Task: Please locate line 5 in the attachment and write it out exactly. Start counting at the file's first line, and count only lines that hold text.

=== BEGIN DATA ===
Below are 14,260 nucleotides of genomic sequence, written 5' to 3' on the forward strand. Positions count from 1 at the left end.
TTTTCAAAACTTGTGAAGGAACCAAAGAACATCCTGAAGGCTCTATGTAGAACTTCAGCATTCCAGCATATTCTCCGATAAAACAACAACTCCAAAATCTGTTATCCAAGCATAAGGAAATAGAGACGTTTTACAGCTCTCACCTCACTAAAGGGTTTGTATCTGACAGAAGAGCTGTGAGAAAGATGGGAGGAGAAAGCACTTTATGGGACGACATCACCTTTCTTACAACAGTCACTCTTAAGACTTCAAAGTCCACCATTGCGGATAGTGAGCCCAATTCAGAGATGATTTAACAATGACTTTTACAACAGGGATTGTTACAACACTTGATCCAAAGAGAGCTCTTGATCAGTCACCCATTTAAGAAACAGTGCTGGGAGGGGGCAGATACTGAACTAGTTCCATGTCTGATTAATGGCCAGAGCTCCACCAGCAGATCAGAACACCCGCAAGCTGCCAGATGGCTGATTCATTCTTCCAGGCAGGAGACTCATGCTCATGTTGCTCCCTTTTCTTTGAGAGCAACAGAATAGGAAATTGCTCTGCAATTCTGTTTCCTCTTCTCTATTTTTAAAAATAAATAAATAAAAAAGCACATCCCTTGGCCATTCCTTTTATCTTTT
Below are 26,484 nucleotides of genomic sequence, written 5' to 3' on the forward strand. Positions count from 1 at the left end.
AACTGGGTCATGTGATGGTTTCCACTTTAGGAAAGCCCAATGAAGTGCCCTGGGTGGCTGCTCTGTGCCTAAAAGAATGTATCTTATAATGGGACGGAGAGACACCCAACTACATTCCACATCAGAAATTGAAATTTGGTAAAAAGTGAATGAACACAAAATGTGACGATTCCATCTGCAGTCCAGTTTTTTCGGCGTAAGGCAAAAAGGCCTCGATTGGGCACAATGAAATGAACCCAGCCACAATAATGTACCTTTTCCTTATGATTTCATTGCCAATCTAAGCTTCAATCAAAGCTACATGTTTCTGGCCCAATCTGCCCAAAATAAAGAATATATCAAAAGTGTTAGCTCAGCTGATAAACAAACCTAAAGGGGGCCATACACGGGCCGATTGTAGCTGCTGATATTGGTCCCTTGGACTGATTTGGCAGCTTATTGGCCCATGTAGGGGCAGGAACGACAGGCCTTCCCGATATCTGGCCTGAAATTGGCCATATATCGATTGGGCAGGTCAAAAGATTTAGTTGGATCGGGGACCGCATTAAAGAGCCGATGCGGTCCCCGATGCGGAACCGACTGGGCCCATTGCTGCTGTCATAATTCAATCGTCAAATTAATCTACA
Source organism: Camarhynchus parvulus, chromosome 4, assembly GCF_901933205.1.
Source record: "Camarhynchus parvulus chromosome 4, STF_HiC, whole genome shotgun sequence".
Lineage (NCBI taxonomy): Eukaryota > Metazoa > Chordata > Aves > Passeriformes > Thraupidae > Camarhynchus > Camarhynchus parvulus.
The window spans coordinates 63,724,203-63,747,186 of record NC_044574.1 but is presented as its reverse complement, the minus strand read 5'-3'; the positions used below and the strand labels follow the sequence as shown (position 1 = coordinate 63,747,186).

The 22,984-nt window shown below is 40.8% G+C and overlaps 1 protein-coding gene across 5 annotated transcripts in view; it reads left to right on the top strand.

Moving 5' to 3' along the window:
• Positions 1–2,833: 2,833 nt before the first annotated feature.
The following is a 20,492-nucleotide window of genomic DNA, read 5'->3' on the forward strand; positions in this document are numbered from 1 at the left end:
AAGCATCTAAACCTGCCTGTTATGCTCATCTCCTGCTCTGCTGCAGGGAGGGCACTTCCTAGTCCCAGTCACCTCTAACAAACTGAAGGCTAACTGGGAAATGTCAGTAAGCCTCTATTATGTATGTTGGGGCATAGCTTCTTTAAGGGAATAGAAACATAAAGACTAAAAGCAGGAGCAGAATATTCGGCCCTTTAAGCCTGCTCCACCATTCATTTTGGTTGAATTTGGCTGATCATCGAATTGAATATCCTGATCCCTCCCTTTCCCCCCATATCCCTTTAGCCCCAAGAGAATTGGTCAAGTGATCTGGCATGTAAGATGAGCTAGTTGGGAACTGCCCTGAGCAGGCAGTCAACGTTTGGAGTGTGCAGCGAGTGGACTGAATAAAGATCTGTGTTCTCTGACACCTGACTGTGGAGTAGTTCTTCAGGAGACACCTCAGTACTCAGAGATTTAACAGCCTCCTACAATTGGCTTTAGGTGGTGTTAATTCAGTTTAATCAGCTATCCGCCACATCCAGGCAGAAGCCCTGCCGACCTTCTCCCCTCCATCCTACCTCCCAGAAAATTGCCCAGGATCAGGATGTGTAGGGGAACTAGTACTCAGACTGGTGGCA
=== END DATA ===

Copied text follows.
Source organism: Camarhynchus parvulus, chromosome 4, assembly GCF_901933205.1.